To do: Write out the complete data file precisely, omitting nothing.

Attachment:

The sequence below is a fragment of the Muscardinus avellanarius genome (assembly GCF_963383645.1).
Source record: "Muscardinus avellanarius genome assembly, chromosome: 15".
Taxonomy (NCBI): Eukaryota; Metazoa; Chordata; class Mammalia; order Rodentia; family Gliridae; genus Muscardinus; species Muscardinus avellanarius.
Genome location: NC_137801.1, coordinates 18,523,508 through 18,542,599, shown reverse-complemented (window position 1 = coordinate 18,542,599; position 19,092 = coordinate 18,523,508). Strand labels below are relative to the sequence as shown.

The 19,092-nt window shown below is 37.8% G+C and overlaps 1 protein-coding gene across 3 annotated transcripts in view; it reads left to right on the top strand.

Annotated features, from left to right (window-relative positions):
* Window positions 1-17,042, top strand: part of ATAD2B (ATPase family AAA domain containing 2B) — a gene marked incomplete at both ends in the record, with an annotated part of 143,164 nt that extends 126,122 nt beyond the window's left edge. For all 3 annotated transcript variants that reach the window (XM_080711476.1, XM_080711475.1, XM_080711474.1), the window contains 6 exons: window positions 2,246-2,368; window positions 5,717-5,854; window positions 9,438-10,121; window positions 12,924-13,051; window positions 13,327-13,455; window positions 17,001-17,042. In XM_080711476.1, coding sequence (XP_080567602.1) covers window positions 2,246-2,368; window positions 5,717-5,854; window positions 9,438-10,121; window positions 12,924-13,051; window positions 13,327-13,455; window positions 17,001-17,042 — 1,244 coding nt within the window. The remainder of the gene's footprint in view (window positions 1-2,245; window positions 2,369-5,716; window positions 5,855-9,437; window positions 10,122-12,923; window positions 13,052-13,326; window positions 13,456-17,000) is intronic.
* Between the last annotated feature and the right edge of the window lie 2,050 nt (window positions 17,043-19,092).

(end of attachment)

The sequence below is a fragment of the Muscardinus avellanarius genome (assembly GCF_963383645.1).
Source record: "Muscardinus avellanarius genome assembly, chromosome: 15".
Taxonomy (NCBI): Eukaryota; Metazoa; Chordata; class Mammalia; order Rodentia; family Gliridae; genus Muscardinus; species Muscardinus avellanarius.
Genome location: NC_137801.1, coordinates 18,523,508 through 18,542,599, shown reverse-complemented (window position 1 = coordinate 18,542,599; position 19,092 = coordinate 18,523,508). Strand labels below are relative to the sequence as shown.

The 19,092-nt window shown below is 37.8% G+C and overlaps 1 protein-coding gene across 3 annotated transcripts in view; it reads left to right on the top strand.

Annotated features, from left to right (window-relative positions):
* Window positions 1-17,042, top strand: part of ATAD2B (ATPase family AAA domain containing 2B) — a gene marked incomplete at both ends in the record, with an annotated part of 143,164 nt that extends 126,122 nt beyond the window's left edge. For all 3 annotated transcript variants that reach the window (XM_080711476.1, XM_080711475.1, XM_080711474.1), the window contains 6 exons: window positions 2,246-2,368; window positions 5,717-5,854; window positions 9,438-10,121; window positions 12,924-13,051; window positions 13,327-13,455; window positions 17,001-17,042. In XM_080711476.1, coding sequence (XP_080567602.1) covers window positions 2,246-2,368; window positions 5,717-5,854; window positions 9,438-10,121; window positions 12,924-13,051; window positions 13,327-13,455; window positions 17,001-17,042 — 1,244 coding nt within the window. The remainder of the gene's footprint in view (window positions 1-2,245; window positions 2,369-5,716; window positions 5,855-9,437; window positions 10,122-12,923; window positions 13,052-13,326; window positions 13,456-17,000) is intronic.
* Between the last annotated feature and the right edge of the window lie 2,050 nt (window positions 17,043-19,092).